The Food and Drink Federation (FDF) has published an analysis showing that food and drink exports increased by 1.8% to £16.4bn from January to September 2018, when compared to the same period in 2017.

Exports of branded goods also grew by £35.2m to £4.3bn, up 0.8%.

Comparative data indicates slower growth of food and drink exports from England to the rest of the world, compared with exports growth rates from the other three nations of the UK.

Comparative regional data shows that growth rates of food and drink exports in the North East and East Midlands lag behind England’s other regions.

Export growth to EU markets (+ 4.1%) was positive, while exports to non-EU markets declined (- 1.8%), with the EU exports share growing to 62.1%.

All of the top 10 export products reported growth over the January to September period, apart from salmon.

The fall in exports of salmon, down 20.1%, is primarily a result of a fall in sales to France (-19%) and the US (-36.2%).

In volume terms, this represents a decline of 16.6 thousand tonnes, which is equivalent to £94.3 million.

The most recent data on food and drink exports from the four nations of the UK, confirms that England has shown growth of just 6.2%, compared to the increase of 9.2% seen in Wales.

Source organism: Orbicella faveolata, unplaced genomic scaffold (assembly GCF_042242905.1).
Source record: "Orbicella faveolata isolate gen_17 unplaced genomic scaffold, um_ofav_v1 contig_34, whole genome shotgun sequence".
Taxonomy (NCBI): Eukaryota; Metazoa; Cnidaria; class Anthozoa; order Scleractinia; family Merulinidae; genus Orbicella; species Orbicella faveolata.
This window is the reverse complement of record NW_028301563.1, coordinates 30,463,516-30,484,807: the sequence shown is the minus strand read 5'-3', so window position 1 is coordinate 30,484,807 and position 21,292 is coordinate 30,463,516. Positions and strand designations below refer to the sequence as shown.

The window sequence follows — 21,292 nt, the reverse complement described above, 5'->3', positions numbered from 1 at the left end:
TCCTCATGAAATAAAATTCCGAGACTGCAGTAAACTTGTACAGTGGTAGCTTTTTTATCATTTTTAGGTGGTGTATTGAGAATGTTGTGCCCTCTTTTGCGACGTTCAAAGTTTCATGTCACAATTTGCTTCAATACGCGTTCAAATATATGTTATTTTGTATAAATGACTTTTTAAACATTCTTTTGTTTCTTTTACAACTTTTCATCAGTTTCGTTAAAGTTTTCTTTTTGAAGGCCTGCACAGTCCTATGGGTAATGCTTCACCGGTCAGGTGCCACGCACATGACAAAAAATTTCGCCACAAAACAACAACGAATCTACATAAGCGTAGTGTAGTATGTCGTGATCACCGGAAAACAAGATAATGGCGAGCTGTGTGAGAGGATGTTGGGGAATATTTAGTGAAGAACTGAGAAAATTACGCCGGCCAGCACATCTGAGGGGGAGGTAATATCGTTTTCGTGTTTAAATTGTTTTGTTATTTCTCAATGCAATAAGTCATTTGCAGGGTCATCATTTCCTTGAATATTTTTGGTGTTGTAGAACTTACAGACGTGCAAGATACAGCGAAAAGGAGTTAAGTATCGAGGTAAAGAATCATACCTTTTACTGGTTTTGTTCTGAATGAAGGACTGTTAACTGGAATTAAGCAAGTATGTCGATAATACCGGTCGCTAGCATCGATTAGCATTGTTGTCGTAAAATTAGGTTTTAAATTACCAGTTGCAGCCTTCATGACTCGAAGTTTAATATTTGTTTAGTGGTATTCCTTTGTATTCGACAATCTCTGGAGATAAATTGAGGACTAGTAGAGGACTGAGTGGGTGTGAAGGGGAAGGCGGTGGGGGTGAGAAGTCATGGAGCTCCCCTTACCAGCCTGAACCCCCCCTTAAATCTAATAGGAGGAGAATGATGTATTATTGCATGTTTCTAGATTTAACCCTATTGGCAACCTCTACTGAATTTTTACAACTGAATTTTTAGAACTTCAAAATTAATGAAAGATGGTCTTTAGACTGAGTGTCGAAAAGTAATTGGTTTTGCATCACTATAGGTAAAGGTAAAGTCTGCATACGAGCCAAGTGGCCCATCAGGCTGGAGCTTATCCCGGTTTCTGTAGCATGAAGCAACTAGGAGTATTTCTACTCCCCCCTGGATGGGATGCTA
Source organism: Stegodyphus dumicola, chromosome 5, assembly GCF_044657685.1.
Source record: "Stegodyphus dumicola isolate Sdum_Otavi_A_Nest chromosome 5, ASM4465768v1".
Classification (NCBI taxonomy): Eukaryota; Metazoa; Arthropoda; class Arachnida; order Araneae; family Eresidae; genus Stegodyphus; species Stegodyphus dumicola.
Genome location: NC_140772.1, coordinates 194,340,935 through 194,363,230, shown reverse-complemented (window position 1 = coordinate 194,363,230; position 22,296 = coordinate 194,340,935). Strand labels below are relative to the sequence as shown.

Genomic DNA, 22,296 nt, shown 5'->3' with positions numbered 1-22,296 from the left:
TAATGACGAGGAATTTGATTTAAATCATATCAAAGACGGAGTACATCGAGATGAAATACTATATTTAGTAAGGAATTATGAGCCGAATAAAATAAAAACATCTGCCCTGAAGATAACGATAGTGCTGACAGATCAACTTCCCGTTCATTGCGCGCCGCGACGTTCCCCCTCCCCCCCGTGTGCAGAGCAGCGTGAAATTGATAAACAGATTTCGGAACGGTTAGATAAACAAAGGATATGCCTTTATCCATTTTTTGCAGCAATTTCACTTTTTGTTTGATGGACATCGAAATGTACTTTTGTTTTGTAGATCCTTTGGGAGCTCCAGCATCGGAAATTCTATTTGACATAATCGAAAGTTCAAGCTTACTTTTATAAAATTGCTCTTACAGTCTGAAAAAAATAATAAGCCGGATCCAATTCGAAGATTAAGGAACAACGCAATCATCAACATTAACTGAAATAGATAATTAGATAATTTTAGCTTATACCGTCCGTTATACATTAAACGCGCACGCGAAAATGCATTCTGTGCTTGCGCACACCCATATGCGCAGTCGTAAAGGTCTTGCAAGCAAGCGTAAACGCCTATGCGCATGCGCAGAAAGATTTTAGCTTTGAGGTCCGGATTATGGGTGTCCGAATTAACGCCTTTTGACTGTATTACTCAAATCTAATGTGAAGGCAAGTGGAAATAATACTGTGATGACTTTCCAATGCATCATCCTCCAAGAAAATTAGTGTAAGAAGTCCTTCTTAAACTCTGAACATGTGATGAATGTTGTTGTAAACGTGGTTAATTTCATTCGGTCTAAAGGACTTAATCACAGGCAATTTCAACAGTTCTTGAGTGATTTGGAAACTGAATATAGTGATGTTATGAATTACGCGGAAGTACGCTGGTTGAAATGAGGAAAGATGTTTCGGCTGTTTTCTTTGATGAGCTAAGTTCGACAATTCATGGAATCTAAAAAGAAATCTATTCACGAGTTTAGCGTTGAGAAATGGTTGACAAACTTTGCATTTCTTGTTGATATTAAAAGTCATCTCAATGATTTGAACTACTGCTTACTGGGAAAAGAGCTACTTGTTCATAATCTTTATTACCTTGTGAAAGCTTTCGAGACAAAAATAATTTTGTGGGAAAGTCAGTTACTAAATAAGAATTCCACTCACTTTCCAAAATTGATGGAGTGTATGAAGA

FDF is now in formal negotiations as part of the Government’s Industrial Strategy activity to boost specialist export support with an aim of delivering ambitious long-term export targets.

Ian Wright CBE, the chief executive of the Food and Drink Federation, said: “Despite the tumultuous times, UK food and drink exports continue to grow. These results record a very creditable performance across many product categories and destination markets.

“However, it is clear that businesses must work ever harder to deliver. Access to high quality market insight, advice and practical support is increasingly vital for success. That’s why the FDF is seeking collaboration with DEFRA, BEIS and DIT.

“We believe that together we can deliver ambitious new methods of export support which will give us the tools to take on our rivals in the highly competitive global food marketplace.”

Elsa Fairbanks, director, Food & Drink Exports Association (FDEA), added: “The FDEA has received positive feedback from members in our recent 2018 Export Survey – exporters of all sizes from around the UK.

“As the reality of the changing trading environment emerges, there is concern that sales may start to fall in the EU after Brexit and many exporters are exploring opportunities in new areas further afield.

“In light of this, we fully endorse the need for practical help and support to ensure that companies are prepared for what lies ahead.”

To read the full analysis, click here.